The Minister of Health, Osagie Ehanire, has reiterated the government’s commitment to responding to public health emergencies, as more than 50,000 women die during childbirth in Nigeria.
“We are losing up to 50,000 women every year in childbirth, and that is a huge emergency. We are losing over 900,000 children every year,” Mr Ehanire said at the inauguration of the first batch of core responders in Abuja on Friday.
He added, “According to reports, we have 6,000 people killed in road traffic accidents every year and 17,000 from accidents who are maimed and permanently disabled every year. All of these are serious emergencies.”
At the graduation ceremony of the 82 core responders in Abuja on Friday, Mr Ehanire said at least 100 emergencies occur across Africa per week, causing damage to health and economic systems.
He said the responders would respond to emergencies within 24 to 48 hours of their occurrence.
The core responders were trained under the theme “Capacity Building, Learning and Training to On-Board the AVoHC Strengthening and Utilising Response Groups for Emergencies (SURGE) Team”.
According to Mr Ehanire, public health emergencies are already running quietly in the country.
He, however, said the SURGE initiative promotes the availability of equipment, well equipped teams with everything streamlined to respond to emergencies within the specified time frame.
He said they would also fully align with the concept of a resilient and sustainable health system for improved health outcomes and universal health coverage.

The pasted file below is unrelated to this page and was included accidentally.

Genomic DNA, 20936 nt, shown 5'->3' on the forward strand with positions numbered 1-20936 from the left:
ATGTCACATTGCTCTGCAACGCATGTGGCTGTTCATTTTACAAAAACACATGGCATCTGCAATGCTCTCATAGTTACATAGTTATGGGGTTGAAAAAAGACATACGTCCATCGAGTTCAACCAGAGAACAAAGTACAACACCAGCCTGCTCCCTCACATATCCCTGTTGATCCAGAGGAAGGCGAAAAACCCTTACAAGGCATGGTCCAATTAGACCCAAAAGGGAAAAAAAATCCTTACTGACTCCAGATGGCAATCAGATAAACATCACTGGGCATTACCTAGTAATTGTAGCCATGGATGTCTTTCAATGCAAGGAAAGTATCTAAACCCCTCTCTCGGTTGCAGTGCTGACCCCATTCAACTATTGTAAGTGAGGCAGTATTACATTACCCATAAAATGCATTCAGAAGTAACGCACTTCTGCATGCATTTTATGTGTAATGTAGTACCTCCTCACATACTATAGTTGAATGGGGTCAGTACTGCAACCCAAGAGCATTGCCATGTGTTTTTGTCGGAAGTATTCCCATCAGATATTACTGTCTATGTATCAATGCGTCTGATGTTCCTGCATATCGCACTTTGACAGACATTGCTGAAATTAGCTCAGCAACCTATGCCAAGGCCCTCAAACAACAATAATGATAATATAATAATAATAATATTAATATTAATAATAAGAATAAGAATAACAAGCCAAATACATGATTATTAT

The WHO Country Representative in Nigeria, Walter Molumbo, said the organisation is committed to strengthening regional and sub-national capacity to prepare and respond to public health emergencies in an increasingly globalised, unionised and connected world.
He added that people always being on the move was creating an amplifying threat of multiple infectious hazards, in addition to natural disasters, conflict, climate change and other emergencies.
He said the programme was aimed at providing national and subnational Rapid Response Teams (RRTs) with key knowledge and tools needed to detect and effectively respond to public health emergencies as they occur.
He explained that “the SURGE programme identified five countries among which Nigeria is being chosen, and in Nigeria, we have six states that have been selected to kick-start this process.
“We will be able to scale up the SURGE in the six pilot states but also go beyond to make sure that the entire country benefits from this initiative.”
The six pilot states are Abia, Yobe, Kano, Lagos, Edo and the Federal Capital Territory.
Giving an overview of the programme, Kumdisha Balami, the field epidemiologist of WHO, said that the initiative would build on existing infrastructure to establish a well-organised support system that would augment government capacity when needed.